An initial planning meeting was held to coordinate
installation schedules with other activities at the lab. Initial
cuts at the
installation logic and possible scheduling were established for review and comment. A number of possible cross linkages were identified and the installation groups got action items to study the plan and identify possible ways to alleviate schedule crunches and eliminate interferences during this busy time.
Beam Physics (WBS 3.0):
Preliminary estimates of the effect of CSR in
the Upgrade were published as JLAB-TN-00-017, available on-line at http://www.jlab.org/~douglas/FELupgrade/technote/JLABTN00017.pdf
. Ongoing study of longitudinal phase space management issues suggested
that very short pulse production (<100 fsec fwhm) may be possible.
Implications on transport system specifications (CSR, power supply and
energy stability) are under investigation. Work began on generalization
of the optics model for SRF cavities, so as to simulate the focussing effects
of the 7-cell module properly.
SRF (WBS 5):
We scheduled vendor visits to start helium vessel
fabrication for 5 September. Likewise spaceframe and vacuum vessel
visits were scheduled for 18 September. End can and waveguide procurements
are now underway. The cavity half-cell mechanical and rf characterization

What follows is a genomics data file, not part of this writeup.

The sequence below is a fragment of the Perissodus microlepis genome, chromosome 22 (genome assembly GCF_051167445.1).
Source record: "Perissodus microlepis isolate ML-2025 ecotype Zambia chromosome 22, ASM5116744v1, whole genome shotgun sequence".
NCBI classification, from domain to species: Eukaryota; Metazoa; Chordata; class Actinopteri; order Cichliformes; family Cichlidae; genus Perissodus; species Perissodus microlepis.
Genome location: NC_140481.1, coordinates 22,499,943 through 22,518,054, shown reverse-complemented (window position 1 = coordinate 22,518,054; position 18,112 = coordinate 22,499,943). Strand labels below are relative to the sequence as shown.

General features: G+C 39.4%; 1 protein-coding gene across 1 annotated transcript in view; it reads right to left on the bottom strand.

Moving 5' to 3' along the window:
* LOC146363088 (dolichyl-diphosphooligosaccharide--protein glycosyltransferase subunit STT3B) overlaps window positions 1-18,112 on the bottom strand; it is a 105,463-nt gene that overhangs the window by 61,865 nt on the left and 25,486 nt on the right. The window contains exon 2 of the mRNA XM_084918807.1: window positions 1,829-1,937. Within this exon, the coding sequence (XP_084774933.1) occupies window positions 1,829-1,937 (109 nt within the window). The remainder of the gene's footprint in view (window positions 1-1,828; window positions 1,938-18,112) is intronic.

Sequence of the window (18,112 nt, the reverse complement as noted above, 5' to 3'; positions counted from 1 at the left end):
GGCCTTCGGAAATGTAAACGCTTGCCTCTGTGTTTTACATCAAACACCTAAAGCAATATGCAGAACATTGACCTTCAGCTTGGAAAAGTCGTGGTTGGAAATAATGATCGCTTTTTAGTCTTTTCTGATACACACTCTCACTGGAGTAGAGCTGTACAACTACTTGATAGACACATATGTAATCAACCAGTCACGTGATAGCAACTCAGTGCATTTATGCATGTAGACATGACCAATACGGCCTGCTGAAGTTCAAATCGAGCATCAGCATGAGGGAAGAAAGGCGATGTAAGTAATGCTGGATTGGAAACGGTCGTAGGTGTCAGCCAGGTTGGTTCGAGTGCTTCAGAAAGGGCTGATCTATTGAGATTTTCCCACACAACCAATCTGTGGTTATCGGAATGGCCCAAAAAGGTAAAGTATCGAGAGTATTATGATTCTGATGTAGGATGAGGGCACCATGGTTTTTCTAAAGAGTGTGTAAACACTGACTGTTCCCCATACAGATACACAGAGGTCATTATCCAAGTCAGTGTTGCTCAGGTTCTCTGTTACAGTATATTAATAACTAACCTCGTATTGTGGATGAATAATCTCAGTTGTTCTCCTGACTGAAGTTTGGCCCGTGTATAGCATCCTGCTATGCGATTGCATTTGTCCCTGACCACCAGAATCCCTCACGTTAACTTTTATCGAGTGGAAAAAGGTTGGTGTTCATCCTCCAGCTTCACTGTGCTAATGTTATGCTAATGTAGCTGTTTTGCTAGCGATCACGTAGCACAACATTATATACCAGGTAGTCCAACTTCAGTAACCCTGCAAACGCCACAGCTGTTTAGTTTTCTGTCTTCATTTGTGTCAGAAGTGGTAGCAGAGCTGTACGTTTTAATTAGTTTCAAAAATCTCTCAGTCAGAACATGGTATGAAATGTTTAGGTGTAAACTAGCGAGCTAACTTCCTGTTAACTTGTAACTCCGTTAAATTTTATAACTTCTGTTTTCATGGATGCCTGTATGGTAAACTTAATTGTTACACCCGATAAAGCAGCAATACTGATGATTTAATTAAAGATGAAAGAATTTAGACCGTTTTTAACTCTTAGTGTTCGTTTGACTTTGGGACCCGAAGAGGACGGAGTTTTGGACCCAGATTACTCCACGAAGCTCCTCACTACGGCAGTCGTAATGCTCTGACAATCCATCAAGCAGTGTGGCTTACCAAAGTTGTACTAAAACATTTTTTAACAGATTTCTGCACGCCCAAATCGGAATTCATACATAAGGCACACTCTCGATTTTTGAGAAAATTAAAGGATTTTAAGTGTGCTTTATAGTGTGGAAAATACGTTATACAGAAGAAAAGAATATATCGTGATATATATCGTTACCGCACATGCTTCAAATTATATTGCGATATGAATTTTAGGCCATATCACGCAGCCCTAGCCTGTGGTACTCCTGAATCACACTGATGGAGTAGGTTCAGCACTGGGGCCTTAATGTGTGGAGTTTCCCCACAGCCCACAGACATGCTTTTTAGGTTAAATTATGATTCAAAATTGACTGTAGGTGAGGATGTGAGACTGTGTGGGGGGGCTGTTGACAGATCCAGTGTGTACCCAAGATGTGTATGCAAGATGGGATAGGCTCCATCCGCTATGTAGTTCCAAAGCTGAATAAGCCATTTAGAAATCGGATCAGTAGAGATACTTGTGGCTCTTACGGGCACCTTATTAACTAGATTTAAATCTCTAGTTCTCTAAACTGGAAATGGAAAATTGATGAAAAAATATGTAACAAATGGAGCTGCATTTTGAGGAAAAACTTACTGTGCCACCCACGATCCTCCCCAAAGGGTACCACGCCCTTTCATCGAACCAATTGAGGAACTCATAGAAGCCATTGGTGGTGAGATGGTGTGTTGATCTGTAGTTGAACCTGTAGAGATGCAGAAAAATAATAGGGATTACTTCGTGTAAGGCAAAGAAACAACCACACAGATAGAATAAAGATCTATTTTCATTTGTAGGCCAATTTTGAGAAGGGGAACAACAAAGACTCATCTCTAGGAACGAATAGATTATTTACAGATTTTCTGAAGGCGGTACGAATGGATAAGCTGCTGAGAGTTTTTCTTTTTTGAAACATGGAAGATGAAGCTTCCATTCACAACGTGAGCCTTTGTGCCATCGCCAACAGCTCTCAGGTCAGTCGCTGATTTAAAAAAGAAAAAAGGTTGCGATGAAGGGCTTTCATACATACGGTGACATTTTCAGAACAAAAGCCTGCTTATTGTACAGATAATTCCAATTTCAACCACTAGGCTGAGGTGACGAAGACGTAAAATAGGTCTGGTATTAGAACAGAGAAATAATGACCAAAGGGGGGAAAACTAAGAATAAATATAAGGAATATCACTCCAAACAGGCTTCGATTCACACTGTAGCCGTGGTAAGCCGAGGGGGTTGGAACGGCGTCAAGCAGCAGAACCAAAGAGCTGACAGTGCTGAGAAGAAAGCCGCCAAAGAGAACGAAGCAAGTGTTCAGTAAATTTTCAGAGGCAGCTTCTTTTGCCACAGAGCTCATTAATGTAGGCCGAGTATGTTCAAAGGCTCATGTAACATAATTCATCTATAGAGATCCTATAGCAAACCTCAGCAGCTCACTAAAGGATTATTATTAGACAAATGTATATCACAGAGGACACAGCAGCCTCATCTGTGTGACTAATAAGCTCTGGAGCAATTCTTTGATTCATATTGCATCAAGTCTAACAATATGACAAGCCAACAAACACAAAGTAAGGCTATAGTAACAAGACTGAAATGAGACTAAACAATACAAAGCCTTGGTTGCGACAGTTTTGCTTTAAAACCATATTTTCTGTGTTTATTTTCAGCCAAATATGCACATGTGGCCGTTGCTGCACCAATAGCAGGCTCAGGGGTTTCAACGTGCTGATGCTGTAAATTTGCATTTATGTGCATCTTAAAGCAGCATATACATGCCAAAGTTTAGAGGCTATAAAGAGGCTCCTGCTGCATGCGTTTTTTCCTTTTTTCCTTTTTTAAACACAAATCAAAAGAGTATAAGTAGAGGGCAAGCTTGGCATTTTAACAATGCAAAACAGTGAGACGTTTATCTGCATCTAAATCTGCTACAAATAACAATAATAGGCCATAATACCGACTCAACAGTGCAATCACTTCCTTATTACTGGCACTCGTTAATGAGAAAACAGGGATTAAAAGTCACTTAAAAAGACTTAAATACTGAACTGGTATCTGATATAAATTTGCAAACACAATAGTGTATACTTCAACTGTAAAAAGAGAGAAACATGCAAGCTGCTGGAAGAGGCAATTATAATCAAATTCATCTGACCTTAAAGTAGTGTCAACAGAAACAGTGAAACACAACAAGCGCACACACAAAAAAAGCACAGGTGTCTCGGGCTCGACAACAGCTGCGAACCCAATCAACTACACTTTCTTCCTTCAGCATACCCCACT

is being performed prior to welding. The next two cavity blanks have
been machined and are ready for cell pressing.
RF Systems (WBS 6):
The Design Review for the 100 kW klystrons was held this week. It was a very good meeting with no problems being found. The vendor is designing a very robust klystron with significant margins for all aspects. They are on schedule.
The RF installation of zones 3 & 4 continue. This effort is ahead of schedule.
The acceptance tests for the spare 50 kW klystron was completed this week. It is the best klystron we have received from Svetlana. It was out of specification for only the heater volts which we can accommodate with our heater power supply.
The specification for the upgraded power supplies
for the 100 kW klystrons is in final draft form. It will be released next
Instrumentation (WBS 8):
The new 3" design for the BPM has passed the RF